In the 1960 Virginia-Pilot article itself Twiford says, “I saw one of those coffins opened.  It had been dug up accidentally by a bull dozer.  The top and bottom had been fitted together and fastened with pegs.  All I saw inside was a little ashes or dust.  It ought to have been examined for buttons or other objects but it wasn’t.  The men reburied it and the bulldozer crew circled around the graveyard.”[1]
Twiford recalls accompanying his father to the district as a small boy.  Three families lived there then, Smith, Basnight and Stokes.  After a few years those families disappeared too, Twiford said, I guess they just moved away.  Marshal Twiford will be 84 next October 7th.  This information provides us with Marshall’s birth year as 1876, so his visits to the area as a small boy would have been in the 1880s.

The above information from various sources cumulatively provides us with a wealth of information that can be verified.
We know the names of Marshall Twiford, when he was born, his father’s name, Manley, and the fact that his grandfather reportedly came from Kitty Hawk and married a full blooded Indian from Beechlands.
He and others provide us with a plethora of other names as follows in summary format:
Names from Beechland:

Dutton                                     Sutton                                     Payne/Paine
White                                      Sanderlin/Sandlin                  Sawyer
Edwards                                 Crain/Crane                           Owens
Basnight                                 Ambrose

Timmergin Sanderlin reportedly refused to leave Beechland and he was the only one left in 1850[2].  Mary Wood Long says he was the last left by 1840.  Quoting Long who references the 1790 census, “knowing that the Sanderlin and Twiford families were living at Beechland at this time, we examined the records carefully to see if these names were recorded.  Sanderlin was not and there is also the absence of Dutton[3], known to have been a Beechland family at some time during its history.  A section of woodland is still mapped as Duttons Field.[4]

A review of Tyrrell County records shows that the first appearance of John Sandlin (sic) is in the 1810 census where he appears among the Owens, Hookers, Twifords, Paines and others whose names are mentioned above.

John Grey Blount’s 5000 acre land grant is confirmed by the 1808 Strothers map[5], shown below, from McMillan’s paper.   Note the “J.G.B. 5000” in the lower right quadrant.  This tract was surveyed in 1796 and sold in 1953 to the West Virginia Pulp Company.  In between, it was apparently owned by the Sanderlin family.  How did they come to own this tract and how much did they own?

Oral history says that Beechland families all left in the 1840s.  Another source says before the Civil War.  Mary Wood Long says that the average of all of the various dates she was told in the oral histories she collected is that the plague struck and the remaining families left sometime in the mid-1830s.

When Twiford was young (he was born in 1876, so between 1880 and 1896) and visiting with his father, he tells us that surnames at Beechland were:


The 1850 Tyrrell County census[6] shows is that Manly D. Twiford, the father of Marshall Twiford, is age 6, born 1844[7], living with his parents Wallis Twiford and wife, Nancy, who, if Marshall’s information is correct, would be the Indian woman from Beechland.  Wallis, age 49 born in 1801 in NC is listed along with his two 17 year old sons as a

[1] Various sources indicate that bodies decay relatively rapidly, but that in a non-acidic environment bones can last for 100 years before turning to dust.  With the relative wetness of the swamp and the rising and lowering water table, these bodies may have decayed much faster, but given that only ashes were left, in the best circumstances (aside from being buried in a peat bog which mummifies corpses), we can safely say that the burials may have occurred within the past 100 years of when they were excavated, but that assuredly if they occurred prior to the 1850s, they would have been fully deteriorated.  I do have to question the "dust" comment, given that they pulled these coffins out of a wet marsh.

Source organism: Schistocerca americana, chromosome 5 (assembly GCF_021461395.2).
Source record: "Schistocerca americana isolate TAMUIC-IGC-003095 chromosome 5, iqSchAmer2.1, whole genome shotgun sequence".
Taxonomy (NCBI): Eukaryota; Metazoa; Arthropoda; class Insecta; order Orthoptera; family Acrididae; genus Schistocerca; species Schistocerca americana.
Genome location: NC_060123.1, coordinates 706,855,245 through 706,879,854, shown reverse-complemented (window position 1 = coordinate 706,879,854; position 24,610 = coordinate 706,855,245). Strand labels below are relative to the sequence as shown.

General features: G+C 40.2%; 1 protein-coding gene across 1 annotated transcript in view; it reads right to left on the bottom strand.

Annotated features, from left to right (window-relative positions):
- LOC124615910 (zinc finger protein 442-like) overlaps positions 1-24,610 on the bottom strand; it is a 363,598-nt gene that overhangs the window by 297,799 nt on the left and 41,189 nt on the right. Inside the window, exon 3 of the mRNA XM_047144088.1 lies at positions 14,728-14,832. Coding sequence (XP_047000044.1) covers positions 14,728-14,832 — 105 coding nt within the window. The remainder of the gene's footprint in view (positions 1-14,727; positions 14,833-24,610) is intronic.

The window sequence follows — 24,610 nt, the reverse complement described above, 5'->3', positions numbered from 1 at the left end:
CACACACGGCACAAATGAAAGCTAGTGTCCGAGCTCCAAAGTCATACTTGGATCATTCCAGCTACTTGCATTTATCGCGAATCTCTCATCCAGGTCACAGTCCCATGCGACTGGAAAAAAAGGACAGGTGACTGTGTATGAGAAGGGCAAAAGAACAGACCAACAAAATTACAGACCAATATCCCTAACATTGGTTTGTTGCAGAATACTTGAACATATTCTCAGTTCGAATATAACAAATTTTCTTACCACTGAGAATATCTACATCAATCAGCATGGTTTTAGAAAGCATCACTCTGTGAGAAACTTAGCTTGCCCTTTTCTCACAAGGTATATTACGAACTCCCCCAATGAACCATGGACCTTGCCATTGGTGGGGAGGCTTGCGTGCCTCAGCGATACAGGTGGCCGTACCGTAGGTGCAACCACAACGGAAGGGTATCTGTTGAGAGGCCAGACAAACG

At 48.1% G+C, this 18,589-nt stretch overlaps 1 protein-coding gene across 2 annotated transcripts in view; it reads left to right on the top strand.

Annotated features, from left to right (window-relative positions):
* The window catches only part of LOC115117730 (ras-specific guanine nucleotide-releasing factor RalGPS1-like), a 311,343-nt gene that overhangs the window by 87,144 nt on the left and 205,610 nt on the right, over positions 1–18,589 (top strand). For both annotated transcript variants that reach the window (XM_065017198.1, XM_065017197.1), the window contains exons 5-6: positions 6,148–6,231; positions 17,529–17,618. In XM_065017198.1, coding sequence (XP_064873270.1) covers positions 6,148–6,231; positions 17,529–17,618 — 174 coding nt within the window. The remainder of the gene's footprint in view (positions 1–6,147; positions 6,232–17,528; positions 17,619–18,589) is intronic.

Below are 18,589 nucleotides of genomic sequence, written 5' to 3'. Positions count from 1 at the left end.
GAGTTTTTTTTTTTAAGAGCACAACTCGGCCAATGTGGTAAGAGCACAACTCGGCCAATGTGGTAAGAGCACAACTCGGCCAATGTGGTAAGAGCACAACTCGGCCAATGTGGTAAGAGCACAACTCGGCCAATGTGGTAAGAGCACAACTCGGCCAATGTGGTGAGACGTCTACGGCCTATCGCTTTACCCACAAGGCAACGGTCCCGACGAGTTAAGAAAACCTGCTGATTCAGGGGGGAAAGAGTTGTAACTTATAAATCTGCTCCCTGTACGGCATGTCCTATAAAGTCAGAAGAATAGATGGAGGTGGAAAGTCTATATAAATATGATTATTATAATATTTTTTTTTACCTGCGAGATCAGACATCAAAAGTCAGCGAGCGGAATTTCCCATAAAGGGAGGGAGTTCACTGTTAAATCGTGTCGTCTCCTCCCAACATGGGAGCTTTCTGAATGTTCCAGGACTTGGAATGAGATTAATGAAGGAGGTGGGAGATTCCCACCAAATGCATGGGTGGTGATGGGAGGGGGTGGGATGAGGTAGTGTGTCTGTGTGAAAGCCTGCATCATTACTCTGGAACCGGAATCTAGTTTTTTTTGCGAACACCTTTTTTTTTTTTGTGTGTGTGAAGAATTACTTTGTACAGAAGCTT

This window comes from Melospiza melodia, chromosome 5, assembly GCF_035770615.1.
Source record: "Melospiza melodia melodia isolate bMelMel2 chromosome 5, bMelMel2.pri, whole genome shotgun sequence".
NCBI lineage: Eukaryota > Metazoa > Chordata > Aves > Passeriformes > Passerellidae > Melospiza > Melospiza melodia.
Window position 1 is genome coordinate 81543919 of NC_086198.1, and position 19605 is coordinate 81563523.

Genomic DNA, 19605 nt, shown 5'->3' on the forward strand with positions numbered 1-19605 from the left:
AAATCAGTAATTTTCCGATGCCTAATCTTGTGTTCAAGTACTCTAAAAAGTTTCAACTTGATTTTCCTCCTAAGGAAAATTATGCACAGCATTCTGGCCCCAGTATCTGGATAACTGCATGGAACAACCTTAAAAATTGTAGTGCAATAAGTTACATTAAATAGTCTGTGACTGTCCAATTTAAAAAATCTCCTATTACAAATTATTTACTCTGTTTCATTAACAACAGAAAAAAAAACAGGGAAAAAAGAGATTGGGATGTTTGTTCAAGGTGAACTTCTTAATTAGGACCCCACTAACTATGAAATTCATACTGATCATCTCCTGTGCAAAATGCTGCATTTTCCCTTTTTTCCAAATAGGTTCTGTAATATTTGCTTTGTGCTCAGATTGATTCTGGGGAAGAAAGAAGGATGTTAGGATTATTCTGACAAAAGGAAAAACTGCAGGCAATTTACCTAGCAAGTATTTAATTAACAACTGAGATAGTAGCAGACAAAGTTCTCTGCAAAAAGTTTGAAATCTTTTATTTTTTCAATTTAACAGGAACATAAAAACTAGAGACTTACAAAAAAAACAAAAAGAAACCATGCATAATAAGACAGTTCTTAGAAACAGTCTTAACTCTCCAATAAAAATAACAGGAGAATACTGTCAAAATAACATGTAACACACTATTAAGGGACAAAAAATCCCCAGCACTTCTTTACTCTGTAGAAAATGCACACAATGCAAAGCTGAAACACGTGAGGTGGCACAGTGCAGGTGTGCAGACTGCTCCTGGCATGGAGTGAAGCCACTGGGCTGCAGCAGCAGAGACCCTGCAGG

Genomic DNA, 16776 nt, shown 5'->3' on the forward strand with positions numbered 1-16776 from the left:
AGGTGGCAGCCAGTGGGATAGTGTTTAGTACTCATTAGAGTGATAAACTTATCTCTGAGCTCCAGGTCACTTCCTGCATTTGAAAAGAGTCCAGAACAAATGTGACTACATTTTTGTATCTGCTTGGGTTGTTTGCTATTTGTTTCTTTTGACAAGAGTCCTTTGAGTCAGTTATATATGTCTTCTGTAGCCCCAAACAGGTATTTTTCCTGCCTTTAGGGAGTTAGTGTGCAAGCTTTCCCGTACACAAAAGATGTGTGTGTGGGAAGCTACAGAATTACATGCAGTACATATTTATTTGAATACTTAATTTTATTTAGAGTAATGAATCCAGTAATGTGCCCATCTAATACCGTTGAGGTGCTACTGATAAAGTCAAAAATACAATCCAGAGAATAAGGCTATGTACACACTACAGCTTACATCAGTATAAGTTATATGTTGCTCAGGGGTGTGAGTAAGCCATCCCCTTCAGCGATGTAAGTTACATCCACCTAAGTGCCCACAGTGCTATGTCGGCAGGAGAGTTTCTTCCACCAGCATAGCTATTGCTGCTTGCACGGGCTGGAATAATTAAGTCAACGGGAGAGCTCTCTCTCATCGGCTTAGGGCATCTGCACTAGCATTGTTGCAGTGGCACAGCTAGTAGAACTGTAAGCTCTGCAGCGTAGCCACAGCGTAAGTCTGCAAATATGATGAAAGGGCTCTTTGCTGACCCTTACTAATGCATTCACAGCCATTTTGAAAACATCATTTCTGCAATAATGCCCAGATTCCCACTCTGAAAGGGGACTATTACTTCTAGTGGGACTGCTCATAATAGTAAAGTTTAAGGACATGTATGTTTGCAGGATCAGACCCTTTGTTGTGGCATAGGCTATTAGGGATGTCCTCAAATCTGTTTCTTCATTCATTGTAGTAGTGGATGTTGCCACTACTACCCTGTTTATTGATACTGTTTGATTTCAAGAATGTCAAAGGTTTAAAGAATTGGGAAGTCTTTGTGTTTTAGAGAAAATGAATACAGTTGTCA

[2] Trimagin Sanderlin (listed in the census as Sandlin) was age 69 in 1850. His wife was Rodea age 39.  Thomas was age 9.  Polly (or Mary, a common nickname) as not listed in 1850.  In 1860 Trimagin is listed as age 58, Rhoda is 52 and Thomas is 20.  Still no Mary or Polly listed as a child, but in 1850 there is a Mary A. Sandlin, age 35, living with this family.  If she is Trimagin’s daughter, it would be from an earlier marriage.  In 1850 Trimagin also owns an 11 year old male black slave.
[3] The first Dutton is J.W. Dutton to appear in the 1840 census, so he apparently moved to Beechland between 1830/1840.  He lives beside Truxton Twiford, very near the Sanderlin family.  If these families had all moved by 1840, they all moved together and resettled as a group and Dutton was among them. However, if this occurred, how did the field at Beechland become known as Duttons Field?  It appears that these families were still living as a group in the 1840 census.  Dutton is not found in the 1850 census ( indexing and also manually searched 5 pages each direction from Truxton Twiford.)  The families of the 1830 and 1840 census are still living as a group in 1850, in the same household order with some new households interspersed.
[4] Long goes on to say that it is known that the families of Sanderlin, Paine, Basnight, Twiford, Dutton and Crain lived at the knoll in the woodland and that later other families such as Sawyer, Pinter, Cahoon and others came to East Lake.  Crain first appears in 1786 and resides among this group.  However, Carroon/Cahoon is also found there very early, a neighbor of John Paine in 1786.  Pinter is not found in the records to 1850, so perhaps this family arrived after that timeframe.  So while she has the correct names, the timeframes of when they moved to Beechland or East Lake are disputed by the records.
[5] Map is available to view in high resolution at:  Note the name Jackson to the right of Beechland, between the Beechland and Sandy Ridge dots.
  [6], Tyrrell County 1850 census, page 51, house 389
[7] Manly was reported to have been born after the family moved from Beechland, but the 1830,1840 and 1850 census shows this family with the same group of neighbors, Trimagin Sanderlin, Edward Paine, Amos Owens, John Barnes and others.

Cont. here: